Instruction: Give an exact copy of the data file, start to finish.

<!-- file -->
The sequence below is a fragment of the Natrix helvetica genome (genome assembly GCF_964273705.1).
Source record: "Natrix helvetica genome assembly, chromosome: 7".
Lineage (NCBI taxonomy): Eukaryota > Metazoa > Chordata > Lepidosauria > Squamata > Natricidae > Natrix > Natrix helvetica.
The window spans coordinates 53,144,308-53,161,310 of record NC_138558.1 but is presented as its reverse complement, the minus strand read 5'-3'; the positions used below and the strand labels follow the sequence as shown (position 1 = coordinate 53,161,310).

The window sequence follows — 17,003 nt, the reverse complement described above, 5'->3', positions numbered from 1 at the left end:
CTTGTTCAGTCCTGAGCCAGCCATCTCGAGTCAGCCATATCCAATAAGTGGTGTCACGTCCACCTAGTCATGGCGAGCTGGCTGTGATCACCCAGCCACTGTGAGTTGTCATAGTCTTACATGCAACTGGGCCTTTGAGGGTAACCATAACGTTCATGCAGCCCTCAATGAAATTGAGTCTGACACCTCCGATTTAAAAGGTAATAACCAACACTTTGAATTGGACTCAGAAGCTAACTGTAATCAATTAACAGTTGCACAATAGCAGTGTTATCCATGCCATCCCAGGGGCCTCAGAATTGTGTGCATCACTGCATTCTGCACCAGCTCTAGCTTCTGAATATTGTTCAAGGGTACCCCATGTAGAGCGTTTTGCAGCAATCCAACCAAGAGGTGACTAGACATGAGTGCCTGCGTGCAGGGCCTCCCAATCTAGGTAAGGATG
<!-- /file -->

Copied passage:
The sequence below is a fragment of the Natrix helvetica genome (genome assembly GCF_964273705.1).
Source record: "Natrix helvetica genome assembly, chromosome: 7".
Lineage (NCBI taxonomy): Eukaryota > Metazoa > Chordata > Lepidosauria > Squamata > Natricidae > Natrix > Natrix helvetica.
The window spans coordinates 53,144,308-53,161,310 of record NC_138558.1 but is presented as its reverse complement, the minus strand read 5'-3'; the positions used below and the strand labels follow the sequence as shown (position 1 = coordinate 53,161,310).

The window sequence follows — 17,003 nt, the reverse complement described above, 5'->3', positions numbered from 1 at the left end:
CTTGTTCAGTCCTGAGCCAGCCATCTCGAGTCAGCCATATCCAATAAGTGGTGTCACGTCCACCTAGTCATGGCGAGCTGGCTGTGATCACCCAGCCACTGTGAGTTGTCATAGTCTTACATGCAACTGGGCCTTTGAGGGTAACCATAACGTTCATGCAGCCCTCAATGAAATTGAGTCTGACACCTCCGATTTAAAAGGTAATAACCAACACTTTGAATTGGACTCAGAAGCTAACTGTAATCAATTAACAGTTGCACAATAGCAGTGTTATCCATGCCATCCCAGGGGCCTCAGAATTGTGTGCATCACTGCATTCTGCACCAGCTCTAGCTTCTGAATATTGTTCAAGGGTACCCCATGTAGAGCGTTTTGCAGCAATCCAACCAAGAGGTGACTAGACATGAGTGCCTGCGTGCAGGGCCTCCCAATCTAGGTAAGGATG